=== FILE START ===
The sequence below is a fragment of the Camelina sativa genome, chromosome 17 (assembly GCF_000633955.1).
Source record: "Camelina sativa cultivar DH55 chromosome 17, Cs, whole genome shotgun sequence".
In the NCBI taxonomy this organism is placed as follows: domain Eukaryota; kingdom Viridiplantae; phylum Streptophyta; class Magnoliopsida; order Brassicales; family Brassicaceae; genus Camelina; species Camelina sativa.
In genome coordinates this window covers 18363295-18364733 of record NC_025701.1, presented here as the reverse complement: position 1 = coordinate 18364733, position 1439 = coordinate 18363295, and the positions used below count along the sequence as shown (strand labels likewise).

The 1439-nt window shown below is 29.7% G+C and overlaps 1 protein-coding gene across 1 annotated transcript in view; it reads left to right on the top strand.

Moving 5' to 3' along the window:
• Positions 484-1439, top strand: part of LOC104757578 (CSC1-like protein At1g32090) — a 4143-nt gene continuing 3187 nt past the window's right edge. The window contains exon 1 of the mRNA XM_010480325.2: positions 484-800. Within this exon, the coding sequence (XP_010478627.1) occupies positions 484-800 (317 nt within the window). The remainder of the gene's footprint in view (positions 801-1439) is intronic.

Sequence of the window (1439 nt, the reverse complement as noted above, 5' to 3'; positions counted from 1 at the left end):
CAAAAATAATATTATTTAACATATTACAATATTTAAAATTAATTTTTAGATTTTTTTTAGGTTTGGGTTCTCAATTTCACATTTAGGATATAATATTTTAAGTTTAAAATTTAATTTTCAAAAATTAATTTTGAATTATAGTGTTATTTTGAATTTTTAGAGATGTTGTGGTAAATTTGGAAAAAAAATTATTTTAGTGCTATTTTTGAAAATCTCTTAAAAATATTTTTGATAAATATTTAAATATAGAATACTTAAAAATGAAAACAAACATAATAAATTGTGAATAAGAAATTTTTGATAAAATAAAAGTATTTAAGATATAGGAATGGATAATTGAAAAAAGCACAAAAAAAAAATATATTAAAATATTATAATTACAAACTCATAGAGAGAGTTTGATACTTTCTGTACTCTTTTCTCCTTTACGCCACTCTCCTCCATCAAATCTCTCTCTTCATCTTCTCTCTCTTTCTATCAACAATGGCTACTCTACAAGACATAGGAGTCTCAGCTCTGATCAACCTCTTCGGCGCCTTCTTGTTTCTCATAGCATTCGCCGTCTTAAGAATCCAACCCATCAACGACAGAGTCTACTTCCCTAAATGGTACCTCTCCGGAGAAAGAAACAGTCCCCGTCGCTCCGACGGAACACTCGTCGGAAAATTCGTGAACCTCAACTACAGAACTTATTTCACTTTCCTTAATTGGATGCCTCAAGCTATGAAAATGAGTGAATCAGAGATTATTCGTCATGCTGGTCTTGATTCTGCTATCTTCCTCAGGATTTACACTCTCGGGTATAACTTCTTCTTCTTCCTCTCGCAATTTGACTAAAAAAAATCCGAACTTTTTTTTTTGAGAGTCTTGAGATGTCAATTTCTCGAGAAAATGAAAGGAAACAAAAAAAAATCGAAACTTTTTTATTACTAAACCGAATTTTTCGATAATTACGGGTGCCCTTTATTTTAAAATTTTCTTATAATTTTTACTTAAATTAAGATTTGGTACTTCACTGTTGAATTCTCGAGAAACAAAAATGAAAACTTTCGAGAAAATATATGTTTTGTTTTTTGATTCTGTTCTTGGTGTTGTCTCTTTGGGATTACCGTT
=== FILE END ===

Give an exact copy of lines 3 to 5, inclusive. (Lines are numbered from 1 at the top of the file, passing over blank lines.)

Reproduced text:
In the NCBI taxonomy this organism is placed as follows: domain Eukaryota; kingdom Viridiplantae; phylum Streptophyta; class Magnoliopsida; order Brassicales; family Brassicaceae; genus Camelina; species Camelina sativa.
In genome coordinates this window covers 18363295-18364733 of record NC_025701.1, presented here as the reverse complement: position 1 = coordinate 18364733, position 1439 = coordinate 18363295, and the positions used below count along the sequence as shown (strand labels likewise).

The 1439-nt window shown below is 29.7% G+C and overlaps 1 protein-coding gene across 1 annotated transcript in view; it reads left to right on the top strand.